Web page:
Senan Molony and Philip Ryan, Irish Independent, November 28, 2023
Dublin city rioters should have their social welfare cut and be given punitive prison sentences for wreaking havoc across the capital, a Fine Gael parliamentary party meeting has heard.
A number of Fine Gael ministers called for tough sentences for those involved in the violence that erupted in Dublin following the stabbing of young children and a creche worker outside a city centre school.
Ministers also insisted there should no suspended sentences offered to those who were involved in looting businesses and setting fire to public transport and garda cars.
Minister of State Patrick O’Donovan said those involved in the riots should be “punished financially” and see their welfare stopped for taking part in the attack on the capital.
Mr O’Donovan questioned whether any of the rioters worked and said most of them are in bed when the rest of the country are up working to pay taxes for their lifestyle
He was supported by Ministers of State Neale Richmond and Jennifer O’Carroll McNeill in calls for “proper punitive” measures to be enforced.
Fine Gael TD Joe O’Reilly said the Special Criminal Courts should be used to bring the rioters to trial for taking part in the riots.
There also calls from Kerry TD Brendan Griffin and Cork-based Senator Tim Lombard to “rein in” Garda Ombudsman.
Earlier, the Taoiseach told the Dáil how he first heard of the stabbing of a woman and several schoolchildren at a lunch hosted last Thursday by the US Chamber of Commerce.
The news emerged that three children and a woman were injured and that the suspect was believed to be Algerian. “I was concerned there was going to be big trouble – and I was in contact with the Minister for Justice within moments,” Mr Varadkar said.
Mr Varadkar’s comment came as Sinn Féin leader Mary Lou McDonald said it seemed the only people who did not see the Dublin riot coming were the members of the government benches and the Garda Commissioner. Speaking in the Dáil, she said there had been a “wholesale abject failure of leadership”.
Ms McDonald accused the Government of carrying out “the most brazen arse-covering I have ever heard in this chamber”.
She said her party had “zero confidence” in the Minister for Justice, Government and Garda Commissioner.
In a passionate contribution, she told the coalition benches: “You’re the only people who didn’t see it happening.”
She had been on the scene, she said, and had seen the “nasty cabal” whipping up hate.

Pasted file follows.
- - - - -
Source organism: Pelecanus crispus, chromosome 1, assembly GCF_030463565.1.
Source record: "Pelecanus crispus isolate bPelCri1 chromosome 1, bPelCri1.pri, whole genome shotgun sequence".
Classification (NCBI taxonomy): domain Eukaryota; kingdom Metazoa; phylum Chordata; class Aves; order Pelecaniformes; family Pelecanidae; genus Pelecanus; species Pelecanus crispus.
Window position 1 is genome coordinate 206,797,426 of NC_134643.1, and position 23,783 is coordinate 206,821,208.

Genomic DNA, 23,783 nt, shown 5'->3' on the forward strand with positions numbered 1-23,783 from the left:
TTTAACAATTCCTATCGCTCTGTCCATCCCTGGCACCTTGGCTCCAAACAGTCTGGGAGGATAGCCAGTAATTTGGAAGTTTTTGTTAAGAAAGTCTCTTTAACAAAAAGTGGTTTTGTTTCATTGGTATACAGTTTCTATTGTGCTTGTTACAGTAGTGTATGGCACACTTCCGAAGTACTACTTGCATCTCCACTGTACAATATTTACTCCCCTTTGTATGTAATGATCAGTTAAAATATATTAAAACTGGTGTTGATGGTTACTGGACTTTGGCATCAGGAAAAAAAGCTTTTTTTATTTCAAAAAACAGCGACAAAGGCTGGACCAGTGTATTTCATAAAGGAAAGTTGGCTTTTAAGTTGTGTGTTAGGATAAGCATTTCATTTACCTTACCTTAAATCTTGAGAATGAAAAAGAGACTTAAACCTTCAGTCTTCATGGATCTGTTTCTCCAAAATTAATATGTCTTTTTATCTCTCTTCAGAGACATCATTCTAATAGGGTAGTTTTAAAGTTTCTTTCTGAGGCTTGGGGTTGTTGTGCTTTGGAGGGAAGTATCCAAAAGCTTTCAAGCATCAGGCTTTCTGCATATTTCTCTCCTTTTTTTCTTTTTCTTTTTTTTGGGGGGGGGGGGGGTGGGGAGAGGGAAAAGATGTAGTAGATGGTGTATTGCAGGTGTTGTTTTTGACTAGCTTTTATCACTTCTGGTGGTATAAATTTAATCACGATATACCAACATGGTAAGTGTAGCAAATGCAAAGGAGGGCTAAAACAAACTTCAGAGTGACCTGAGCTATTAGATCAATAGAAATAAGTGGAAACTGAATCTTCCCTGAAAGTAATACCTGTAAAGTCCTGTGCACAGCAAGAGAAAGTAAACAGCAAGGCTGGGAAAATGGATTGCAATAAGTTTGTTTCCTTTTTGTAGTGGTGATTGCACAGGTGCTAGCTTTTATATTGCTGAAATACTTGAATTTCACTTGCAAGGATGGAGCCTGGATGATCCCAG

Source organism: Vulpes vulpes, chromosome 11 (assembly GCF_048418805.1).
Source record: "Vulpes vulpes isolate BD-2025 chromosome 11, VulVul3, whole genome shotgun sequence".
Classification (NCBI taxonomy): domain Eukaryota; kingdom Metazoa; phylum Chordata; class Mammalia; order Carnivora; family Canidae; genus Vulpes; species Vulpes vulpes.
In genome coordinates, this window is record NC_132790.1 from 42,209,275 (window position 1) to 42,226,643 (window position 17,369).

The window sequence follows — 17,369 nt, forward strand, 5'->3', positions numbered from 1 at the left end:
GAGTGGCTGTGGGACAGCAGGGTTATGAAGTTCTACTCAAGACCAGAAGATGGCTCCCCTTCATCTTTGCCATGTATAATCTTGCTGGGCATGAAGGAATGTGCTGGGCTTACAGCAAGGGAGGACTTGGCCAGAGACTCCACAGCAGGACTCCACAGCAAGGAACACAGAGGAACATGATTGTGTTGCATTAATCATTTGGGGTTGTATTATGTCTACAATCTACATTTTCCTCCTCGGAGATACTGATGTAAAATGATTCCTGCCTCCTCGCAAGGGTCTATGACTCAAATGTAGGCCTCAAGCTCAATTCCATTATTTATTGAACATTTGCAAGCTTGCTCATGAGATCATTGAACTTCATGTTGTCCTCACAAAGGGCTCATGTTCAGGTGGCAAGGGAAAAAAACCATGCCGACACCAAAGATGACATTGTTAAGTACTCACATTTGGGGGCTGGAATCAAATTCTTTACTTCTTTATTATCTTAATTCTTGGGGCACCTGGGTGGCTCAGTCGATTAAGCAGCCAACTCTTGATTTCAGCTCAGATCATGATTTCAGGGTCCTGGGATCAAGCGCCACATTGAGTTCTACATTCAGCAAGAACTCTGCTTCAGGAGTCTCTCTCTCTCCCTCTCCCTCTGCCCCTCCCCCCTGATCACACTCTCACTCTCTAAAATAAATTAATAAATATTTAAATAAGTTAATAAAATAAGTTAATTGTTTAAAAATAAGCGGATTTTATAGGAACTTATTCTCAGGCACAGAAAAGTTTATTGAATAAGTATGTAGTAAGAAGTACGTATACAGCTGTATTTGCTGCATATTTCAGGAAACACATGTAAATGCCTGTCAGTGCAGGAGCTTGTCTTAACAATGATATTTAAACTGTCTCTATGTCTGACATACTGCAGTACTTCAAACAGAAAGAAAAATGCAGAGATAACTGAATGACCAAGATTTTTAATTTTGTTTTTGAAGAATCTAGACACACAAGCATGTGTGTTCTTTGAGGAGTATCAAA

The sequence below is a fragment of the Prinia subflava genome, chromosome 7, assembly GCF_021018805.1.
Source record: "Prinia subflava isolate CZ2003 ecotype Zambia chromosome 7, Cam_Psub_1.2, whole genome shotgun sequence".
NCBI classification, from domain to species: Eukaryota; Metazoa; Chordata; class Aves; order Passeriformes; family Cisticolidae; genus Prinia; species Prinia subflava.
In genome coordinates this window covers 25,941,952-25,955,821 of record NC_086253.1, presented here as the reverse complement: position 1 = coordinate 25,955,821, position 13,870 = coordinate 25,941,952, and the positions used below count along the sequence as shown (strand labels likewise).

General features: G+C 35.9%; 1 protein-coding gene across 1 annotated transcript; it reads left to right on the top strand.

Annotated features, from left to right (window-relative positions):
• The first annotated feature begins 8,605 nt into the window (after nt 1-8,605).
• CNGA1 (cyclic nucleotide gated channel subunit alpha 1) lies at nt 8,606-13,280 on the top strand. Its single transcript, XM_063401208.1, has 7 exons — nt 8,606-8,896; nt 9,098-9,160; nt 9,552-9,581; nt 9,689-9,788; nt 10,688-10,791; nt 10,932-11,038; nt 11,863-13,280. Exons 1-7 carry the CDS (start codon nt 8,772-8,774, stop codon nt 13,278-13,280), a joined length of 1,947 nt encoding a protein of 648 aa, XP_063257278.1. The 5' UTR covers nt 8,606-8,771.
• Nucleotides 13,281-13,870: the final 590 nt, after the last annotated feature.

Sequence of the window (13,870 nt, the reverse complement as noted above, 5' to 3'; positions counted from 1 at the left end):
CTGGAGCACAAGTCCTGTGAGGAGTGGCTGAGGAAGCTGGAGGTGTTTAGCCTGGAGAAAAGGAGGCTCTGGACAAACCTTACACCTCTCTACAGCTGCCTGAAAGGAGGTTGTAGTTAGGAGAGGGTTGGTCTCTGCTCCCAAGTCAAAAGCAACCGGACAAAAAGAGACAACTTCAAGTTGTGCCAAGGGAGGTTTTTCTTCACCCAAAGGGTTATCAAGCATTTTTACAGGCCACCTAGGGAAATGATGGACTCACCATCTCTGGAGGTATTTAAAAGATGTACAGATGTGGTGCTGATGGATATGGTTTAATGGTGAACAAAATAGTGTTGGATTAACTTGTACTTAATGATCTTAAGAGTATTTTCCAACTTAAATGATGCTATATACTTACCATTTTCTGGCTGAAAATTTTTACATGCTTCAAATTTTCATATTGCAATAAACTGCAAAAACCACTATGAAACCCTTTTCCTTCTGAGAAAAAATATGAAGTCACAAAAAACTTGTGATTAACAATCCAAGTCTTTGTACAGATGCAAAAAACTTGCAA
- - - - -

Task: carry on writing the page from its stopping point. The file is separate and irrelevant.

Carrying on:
“I spoke to countless people, and they all said one thing in common. They all saw it coming. Either they witnessed it with their own eyes, or they witnessed as on social media platforms.
“We have now the bizarre situation where it seems the only people who didn’t see this coming are the people who are actually in charge.”
These were those in leadership positions – “the minister, the Garda Commissioner, and it seems the entire benches of the Government.”
Reacting today, Tánaiste Micheál Martin criticised Sinn Féin’s response to the riots as a “knee-jerk” attempt to “go for the political jugular”.
Mr Martin said he has “absolute” confidence in Ms McEntee and “regretted” Sinn Féin’s calls for her resignation.
Mr Martin said Sinn Féin has tried to “exploit” the issues that arose from the riots, which saw vehicles and bins set alight and shops raided and damaged.
“I think Irish politics, and the significant divide in Irish politics, is very evident. It’s divided between those who want to sort out problems and resolve issues and those who want to exploit them,” he said.
“I’ve observed Sinn Féin now for the last four to five years. It is, without question, a party that seeks to exploit every issue that arises as opposed to coming forward with constructive ideas as to how to resolve them.
“And, in fact, if you go back over all of the various stances they have taken on a whole variety of issues, you see incoherence and inconsistency.
“Most recently, in the context of the Middle East, we saw it again, seeking to exploit what is a horrendous conflict bringing devastation and death to thousands of people. Sinn Féin’s focus has been, ‘How do we drive a wedge between Government and opposition on this issue? How do we exploit it with a view to try to gain electoral advantage?'”
The Taoiseach said opposition calls for the justice minister and the commissioner to resign are not the “right approach”.
He said such a move could “embolden” those who carried out Thursday’s riot who would see the resignations of Minister Helen McEntee and Commissioner Drew Harris “as a victory”.
Expressing confidence in his party colleague, he said: “Minister McEntee has seen how much work she can get done as minister for justice and she’ll be doing plenty more.”
He added: “Interfering who gets appointed to or removed from positions such as the Garda Commissioner should not be taken lightly, it shouldn’t be taken as the normal cut and thrust of politics. It has consequences and it can be corrosive to the wider justice system and public safety.”